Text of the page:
Every child has different life experiences and these shape the way they understand the world, life and even death. Some children may have had a family member, friend or beloved pet die, yet other children will have had no direct experience of death. Though the subject of death and dying is uncomfortable for many of us and the experience of losing a loved one can be overwhelming for all of us, talking about death to your child as openly and honestly as you can is important in helping them to understand that it is a part of life.

As parents, we communicate with our children all the time, even when we are not talking directly to them. Our body language, facial expressions, tone of voice, gestures and incidental sounds communicate something.  We are also messaging our children when they are excluded from contact and conversation.  The vivid imagination, so much a part of being a child, will fill in the gaps in their understanding. With this in mind, ‘good’ communication with children occurs when they feel included, respected and listened to.

Here are some guidelines for having sensitive conversations with your children about their sibling dying and supporting them to live with grief.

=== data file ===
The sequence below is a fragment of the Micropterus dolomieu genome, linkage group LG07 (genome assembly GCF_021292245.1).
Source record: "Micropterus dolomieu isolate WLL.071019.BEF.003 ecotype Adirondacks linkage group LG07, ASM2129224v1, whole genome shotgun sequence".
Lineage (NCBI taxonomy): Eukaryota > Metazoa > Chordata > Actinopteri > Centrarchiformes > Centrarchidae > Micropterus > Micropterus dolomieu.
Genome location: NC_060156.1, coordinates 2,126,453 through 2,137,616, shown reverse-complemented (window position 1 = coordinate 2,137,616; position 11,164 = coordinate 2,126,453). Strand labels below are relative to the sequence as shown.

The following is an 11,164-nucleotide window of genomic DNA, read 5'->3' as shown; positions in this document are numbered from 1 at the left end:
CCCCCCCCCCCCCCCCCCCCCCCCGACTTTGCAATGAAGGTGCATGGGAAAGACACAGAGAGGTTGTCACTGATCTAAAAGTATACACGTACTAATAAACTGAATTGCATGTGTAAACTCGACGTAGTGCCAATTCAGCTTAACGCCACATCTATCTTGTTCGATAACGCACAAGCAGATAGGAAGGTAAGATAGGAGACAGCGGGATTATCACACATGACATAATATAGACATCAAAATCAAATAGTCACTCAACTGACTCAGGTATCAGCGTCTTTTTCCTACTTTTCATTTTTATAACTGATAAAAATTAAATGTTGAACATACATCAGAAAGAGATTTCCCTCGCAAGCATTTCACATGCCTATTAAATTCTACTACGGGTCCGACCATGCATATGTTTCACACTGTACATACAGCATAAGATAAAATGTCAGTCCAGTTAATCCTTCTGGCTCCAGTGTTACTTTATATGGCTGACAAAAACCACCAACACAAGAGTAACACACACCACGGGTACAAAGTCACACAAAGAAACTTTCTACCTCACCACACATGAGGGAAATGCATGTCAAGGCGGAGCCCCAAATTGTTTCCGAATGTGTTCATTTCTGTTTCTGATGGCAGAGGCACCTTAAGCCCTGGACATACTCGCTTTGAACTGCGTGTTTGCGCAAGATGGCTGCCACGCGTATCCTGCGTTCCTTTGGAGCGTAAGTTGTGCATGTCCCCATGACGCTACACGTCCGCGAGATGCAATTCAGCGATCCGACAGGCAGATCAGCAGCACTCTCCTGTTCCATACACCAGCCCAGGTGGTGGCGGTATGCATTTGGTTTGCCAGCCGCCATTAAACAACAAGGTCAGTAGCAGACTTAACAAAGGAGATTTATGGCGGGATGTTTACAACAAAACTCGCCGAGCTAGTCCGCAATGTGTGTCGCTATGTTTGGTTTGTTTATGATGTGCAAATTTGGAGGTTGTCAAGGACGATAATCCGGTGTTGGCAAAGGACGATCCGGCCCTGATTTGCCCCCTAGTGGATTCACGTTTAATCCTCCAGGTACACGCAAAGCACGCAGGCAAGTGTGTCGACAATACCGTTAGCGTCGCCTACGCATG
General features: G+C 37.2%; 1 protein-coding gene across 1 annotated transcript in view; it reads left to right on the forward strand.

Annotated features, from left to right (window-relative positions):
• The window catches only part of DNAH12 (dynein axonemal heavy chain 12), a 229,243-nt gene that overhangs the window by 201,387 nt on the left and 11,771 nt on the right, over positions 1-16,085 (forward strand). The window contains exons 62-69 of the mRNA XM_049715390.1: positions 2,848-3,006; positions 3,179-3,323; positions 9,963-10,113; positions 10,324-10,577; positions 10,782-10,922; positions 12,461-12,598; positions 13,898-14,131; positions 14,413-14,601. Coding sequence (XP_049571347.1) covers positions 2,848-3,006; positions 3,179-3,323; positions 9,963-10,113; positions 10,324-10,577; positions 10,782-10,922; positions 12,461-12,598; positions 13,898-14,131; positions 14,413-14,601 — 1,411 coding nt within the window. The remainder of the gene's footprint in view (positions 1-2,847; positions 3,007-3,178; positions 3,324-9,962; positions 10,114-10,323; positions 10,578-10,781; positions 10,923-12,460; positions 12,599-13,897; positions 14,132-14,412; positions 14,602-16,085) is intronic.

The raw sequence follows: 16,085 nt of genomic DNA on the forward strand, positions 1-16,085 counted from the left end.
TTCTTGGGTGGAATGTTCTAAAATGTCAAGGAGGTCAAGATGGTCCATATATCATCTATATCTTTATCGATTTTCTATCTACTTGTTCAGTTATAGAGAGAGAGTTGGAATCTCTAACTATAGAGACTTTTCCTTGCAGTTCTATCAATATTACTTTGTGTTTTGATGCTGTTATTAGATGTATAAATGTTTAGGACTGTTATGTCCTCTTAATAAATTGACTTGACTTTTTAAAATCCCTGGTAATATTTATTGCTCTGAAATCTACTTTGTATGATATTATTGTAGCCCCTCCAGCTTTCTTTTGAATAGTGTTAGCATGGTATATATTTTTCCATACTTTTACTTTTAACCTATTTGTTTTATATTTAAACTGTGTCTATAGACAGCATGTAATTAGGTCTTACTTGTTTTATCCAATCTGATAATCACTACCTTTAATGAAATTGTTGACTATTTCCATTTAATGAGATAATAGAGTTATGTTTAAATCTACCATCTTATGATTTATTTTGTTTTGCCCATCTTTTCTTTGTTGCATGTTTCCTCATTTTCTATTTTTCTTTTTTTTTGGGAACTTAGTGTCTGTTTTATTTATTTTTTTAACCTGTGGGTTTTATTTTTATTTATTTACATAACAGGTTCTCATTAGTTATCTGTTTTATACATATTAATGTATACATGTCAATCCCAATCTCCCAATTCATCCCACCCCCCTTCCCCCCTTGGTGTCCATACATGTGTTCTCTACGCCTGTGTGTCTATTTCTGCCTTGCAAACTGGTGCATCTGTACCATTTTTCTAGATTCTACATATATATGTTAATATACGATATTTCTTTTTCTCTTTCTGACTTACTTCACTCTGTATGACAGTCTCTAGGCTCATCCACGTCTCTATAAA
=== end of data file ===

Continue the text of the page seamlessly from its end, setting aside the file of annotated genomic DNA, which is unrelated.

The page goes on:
1. Create a safe space for your children and ask them what they understand is happening.
  2. Give information gradually over time rather than all at once. If possible, tell them of developments or changes to their sibling’s illness, as they occur, so they have time to adjust to what is happening.
  3. Answer any questions they have simply and directly but try not to overwhelm them with unnecessary details.
  4. Involve your children as much as their age allows and support them to react in their own way.
  5. If your other children visit their dying sibling, tell them in advance about the physical changes they can expect to see so they are not shocked.
  6. Provide and gently encourage opportunities for your children to create memories with their dying sibling. Where you can, record these through journaling, photos and video.
  7. Ask a trusted relative or friend to spend time with your other children to help support them. Ask for and accept help with practical tasks.
  8. Keep your child’s support networks and communities (such as school, sports clubs) up to date with what is happening in the family, so they can respond and offer comfort. Continue to check in about how your child is travelling.
  9. Give your children time to say goodbye to their sibling. It’s an important part of the grieving and healing process.

Finally, don’t be afraid to show your emotions to your children – remember, your child is looking to you for cues about how to respond. Just be sure to provide an age-appropriate description for your child about what you are experiencing.

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